Conspicuous by its insignificance in the study of Kocur and co-workers is cortical visual impairment. They found only four children in their study with this diagnosis. This is striking and deserves comment. In the developed world ocular causes of visual impairment and blindness in children have decreased in frequency during the 20th century. In contrast, various central nervous system disorders have become the most common causes of visual impairment in children in many countries.10 11 The term cortical visual impairment has been used to describe these central nervous system disorders. The original definition of cortical visual impairment was loss of vision due to bilateral dysfunction of the optic radiations and/or visual cortex. Recently, however, it has regrettably been applied to a myriad of disorders including autism, learning disabilities, and attention deficit disorders. For the purpose of this discussion we shall use cortical visual impairment to describe children with visual loss due to optic radiation, striate cortex, and peristriate cortex damage. Causes of cortical visual impairment in children include, but are not limited to, perinatal hypoxia, near drowning episodes, hydrocephalus, trauma (including non-accidental), meningitis, and periventricular leucomalacia. Many of these children have damage to non-visual portions of the central nervous system and are therefore significantly handicapped in functions other than vision. Many have severe neurodevelopmental problems and for this reason often are excluded from residential schools for the blind. Since Kocur and co-workers performed their study in 10 primary schools for visually handicapped children this may account at least in part for why they found only four children with the diagnosis of cortical visual impairment.
The child with cortical visual impairment is challenging to his/her parents, physicians, and teachers. Standard techniques to evaluate visual function are often inadequate to describe precisely the extent and nature of visual impairment. Educational approaches for intervention designed for the child with ocular causes of visual impairment are often unsuccessful. Recently, educators have developed specific instructional intervention strategies for the child with cortical visual impairment; nevertheless, the potential for the child with cortical visual impairment to live an independent and productive life is often not good.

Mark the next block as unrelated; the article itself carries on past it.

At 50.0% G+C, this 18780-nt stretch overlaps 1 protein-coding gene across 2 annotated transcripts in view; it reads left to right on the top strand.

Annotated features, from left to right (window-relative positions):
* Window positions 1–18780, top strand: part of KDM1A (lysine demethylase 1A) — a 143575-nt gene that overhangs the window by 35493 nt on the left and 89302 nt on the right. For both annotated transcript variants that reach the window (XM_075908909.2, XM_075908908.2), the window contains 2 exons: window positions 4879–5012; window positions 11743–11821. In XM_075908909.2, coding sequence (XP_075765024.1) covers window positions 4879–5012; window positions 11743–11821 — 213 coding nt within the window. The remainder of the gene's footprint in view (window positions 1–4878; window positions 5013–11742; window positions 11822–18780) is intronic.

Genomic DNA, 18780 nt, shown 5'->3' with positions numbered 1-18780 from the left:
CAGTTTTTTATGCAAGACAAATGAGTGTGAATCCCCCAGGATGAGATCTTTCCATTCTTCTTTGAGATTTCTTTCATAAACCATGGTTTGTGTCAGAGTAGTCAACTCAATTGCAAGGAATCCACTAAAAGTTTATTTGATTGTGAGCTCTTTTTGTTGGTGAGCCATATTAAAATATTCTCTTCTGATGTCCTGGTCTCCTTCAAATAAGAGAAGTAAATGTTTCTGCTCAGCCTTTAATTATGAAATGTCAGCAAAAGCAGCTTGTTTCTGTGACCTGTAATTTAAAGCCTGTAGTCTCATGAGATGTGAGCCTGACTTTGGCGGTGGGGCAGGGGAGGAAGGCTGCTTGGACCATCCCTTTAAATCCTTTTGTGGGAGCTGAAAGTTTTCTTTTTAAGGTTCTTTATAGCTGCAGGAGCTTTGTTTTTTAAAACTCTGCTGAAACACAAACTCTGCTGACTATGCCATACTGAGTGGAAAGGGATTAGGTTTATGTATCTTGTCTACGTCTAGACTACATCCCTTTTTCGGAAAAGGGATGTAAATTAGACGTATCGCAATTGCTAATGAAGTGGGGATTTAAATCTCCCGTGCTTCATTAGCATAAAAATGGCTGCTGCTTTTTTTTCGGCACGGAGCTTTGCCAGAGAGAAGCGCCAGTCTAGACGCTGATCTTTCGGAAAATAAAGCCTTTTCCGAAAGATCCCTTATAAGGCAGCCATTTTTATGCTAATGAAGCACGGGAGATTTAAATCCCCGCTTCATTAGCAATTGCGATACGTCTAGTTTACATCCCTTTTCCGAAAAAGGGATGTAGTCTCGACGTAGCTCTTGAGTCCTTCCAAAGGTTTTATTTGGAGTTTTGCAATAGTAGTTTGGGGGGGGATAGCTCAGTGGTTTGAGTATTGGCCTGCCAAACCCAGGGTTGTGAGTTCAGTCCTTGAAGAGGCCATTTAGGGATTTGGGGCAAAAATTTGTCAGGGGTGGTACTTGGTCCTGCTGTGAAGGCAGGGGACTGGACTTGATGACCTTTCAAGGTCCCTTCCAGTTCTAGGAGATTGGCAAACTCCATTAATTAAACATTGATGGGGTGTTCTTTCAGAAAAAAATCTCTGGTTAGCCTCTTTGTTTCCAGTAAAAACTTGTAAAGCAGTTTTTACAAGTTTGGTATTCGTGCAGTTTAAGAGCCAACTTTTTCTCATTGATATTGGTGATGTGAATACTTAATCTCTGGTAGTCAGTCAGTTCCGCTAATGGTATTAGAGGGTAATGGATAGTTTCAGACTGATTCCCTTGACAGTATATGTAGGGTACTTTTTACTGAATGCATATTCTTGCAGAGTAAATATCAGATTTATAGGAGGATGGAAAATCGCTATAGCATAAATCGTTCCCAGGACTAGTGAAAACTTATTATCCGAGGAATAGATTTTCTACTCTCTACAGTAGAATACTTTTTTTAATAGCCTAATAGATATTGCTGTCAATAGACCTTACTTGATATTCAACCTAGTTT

In San Francisco, the two leading causes of childhood blindness and visual impairment are ROP and cortical visual impairment. In some ways they both result from improved medical care and technology which has allowed very premature and/or severely brain damaged children to survive. It is not altogether precise to refer to them as iatrogenic disorders but there are complex difficult ethical issues raised by these disorders which should remind us that advances in medical technologies are frequently accompanied by significant adverse effects. If our goal is to eliminate preventable causes of blindness by 2020, ROP and cortical visual impairment must be involved in a major portion of the effort on behalf of visually impaired children in the developed world.
Reproduced with permission from the British Journal of Ophthalmology 2001;85:1145–6.